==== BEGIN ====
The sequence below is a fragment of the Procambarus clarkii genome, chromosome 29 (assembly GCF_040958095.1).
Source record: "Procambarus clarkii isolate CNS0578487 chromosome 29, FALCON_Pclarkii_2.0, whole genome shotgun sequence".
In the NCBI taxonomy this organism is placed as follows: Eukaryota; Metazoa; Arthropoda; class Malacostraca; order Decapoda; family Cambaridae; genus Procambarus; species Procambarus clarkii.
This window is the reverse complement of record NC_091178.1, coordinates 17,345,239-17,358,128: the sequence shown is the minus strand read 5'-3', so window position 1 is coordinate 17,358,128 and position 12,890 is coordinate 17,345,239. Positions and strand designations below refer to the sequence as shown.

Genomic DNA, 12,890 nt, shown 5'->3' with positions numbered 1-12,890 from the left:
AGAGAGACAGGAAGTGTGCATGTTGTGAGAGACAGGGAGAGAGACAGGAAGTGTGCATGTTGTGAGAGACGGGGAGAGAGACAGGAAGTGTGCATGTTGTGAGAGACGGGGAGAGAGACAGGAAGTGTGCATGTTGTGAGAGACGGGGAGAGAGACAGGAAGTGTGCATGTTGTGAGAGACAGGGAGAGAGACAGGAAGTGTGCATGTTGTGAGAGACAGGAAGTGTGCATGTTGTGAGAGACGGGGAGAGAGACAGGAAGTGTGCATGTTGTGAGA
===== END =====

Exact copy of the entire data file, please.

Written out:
The sequence below is a fragment of the Procambarus clarkii genome, chromosome 29 (assembly GCF_040958095.1).
Source record: "Procambarus clarkii isolate CNS0578487 chromosome 29, FALCON_Pclarkii_2.0, whole genome shotgun sequence".
In the NCBI taxonomy this organism is placed as follows: Eukaryota; Metazoa; Arthropoda; class Malacostraca; order Decapoda; family Cambaridae; genus Procambarus; species Procambarus clarkii.
This window is the reverse complement of record NC_091178.1, coordinates 17,345,239-17,358,128: the sequence shown is the minus strand read 5'-3', so window position 1 is coordinate 17,358,128 and position 12,890 is coordinate 17,345,239. Positions and strand designations below refer to the sequence as shown.

Genomic DNA, 12,890 nt, shown 5'->3' with positions numbered 1-12,890 from the left:
AGAGAGACAGGAAGTGTGCATGTTGTGAGAGACAGGGAGAGAGACAGGAAGTGTGCATGTTGTGAGAGACGGGGAGAGAGACAGGAAGTGTGCATGTTGTGAGAGACGGGGAGAGAGACAGGAAGTGTGCATGTTGTGAGAGACGGGGAGAGAGACAGGAAGTGTGCATGTTGTGAGAGACAGGGAGAGAGACAGGAAGTGTGCATGTTGTGAGAGACAGGAAGTGTGCATGTTGTGAGAGACGGGGAGAGAGACAGGAAGTGTGCATGTTGTGAGA